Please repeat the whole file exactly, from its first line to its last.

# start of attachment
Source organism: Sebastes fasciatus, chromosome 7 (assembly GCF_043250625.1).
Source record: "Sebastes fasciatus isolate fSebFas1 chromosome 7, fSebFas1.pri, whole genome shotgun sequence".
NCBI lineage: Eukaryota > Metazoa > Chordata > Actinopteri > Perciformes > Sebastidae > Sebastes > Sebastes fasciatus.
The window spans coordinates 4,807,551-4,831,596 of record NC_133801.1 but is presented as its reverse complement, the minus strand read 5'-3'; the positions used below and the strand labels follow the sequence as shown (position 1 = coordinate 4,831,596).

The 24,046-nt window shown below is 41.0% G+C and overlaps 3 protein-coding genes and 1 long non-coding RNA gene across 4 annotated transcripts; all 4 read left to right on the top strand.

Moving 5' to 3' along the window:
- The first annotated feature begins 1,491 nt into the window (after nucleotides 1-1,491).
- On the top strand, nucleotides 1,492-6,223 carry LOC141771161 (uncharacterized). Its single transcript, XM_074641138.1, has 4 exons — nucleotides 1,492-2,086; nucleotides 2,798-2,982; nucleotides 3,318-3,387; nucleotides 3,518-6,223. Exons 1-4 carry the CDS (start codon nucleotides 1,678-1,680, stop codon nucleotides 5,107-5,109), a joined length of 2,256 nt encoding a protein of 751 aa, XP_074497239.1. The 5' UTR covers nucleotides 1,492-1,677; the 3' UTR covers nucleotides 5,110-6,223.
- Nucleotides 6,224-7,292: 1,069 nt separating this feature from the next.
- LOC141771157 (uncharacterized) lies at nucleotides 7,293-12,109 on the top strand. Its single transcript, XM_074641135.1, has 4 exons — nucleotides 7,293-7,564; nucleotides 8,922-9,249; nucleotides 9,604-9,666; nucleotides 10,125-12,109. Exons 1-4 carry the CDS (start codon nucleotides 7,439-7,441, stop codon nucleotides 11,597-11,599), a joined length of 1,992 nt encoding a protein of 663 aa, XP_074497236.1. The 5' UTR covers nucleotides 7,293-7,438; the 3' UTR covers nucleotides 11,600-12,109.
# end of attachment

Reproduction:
Source organism: Sebastes fasciatus, chromosome 7 (assembly GCF_043250625.1).
Source record: "Sebastes fasciatus isolate fSebFas1 chromosome 7, fSebFas1.pri, whole genome shotgun sequence".
NCBI lineage: Eukaryota > Metazoa > Chordata > Actinopteri > Perciformes > Sebastidae > Sebastes > Sebastes fasciatus.
The window spans coordinates 4,807,551-4,831,596 of record NC_133801.1 but is presented as its reverse complement, the minus strand read 5'-3'; the positions used below and the strand labels follow the sequence as shown (position 1 = coordinate 4,831,596).

The 24,046-nt window shown below is 41.0% G+C and overlaps 3 protein-coding genes and 1 long non-coding RNA gene across 4 annotated transcripts; all 4 read left to right on the top strand.

Moving 5' to 3' along the window:
- The first annotated feature begins 1,491 nt into the window (after nucleotides 1-1,491).
- On the top strand, nucleotides 1,492-6,223 carry LOC141771161 (uncharacterized). Its single transcript, XM_074641138.1, has 4 exons — nucleotides 1,492-2,086; nucleotides 2,798-2,982; nucleotides 3,318-3,387; nucleotides 3,518-6,223. Exons 1-4 carry the CDS (start codon nucleotides 1,678-1,680, stop codon nucleotides 5,107-5,109), a joined length of 2,256 nt encoding a protein of 751 aa, XP_074497239.1. The 5' UTR covers nucleotides 1,492-1,677; the 3' UTR covers nucleotides 5,110-6,223.
- Nucleotides 6,224-7,292: 1,069 nt separating this feature from the next.
- LOC141771157 (uncharacterized) lies at nucleotides 7,293-12,109 on the top strand. Its single transcript, XM_074641135.1, has 4 exons — nucleotides 7,293-7,564; nucleotides 8,922-9,249; nucleotides 9,604-9,666; nucleotides 10,125-12,109. Exons 1-4 carry the CDS (start codon nucleotides 7,439-7,441, stop codon nucleotides 11,597-11,599), a joined length of 1,992 nt encoding a protein of 663 aa, XP_074497236.1. The 5' UTR covers nucleotides 7,293-7,438; the 3' UTR covers nucleotides 11,600-12,109.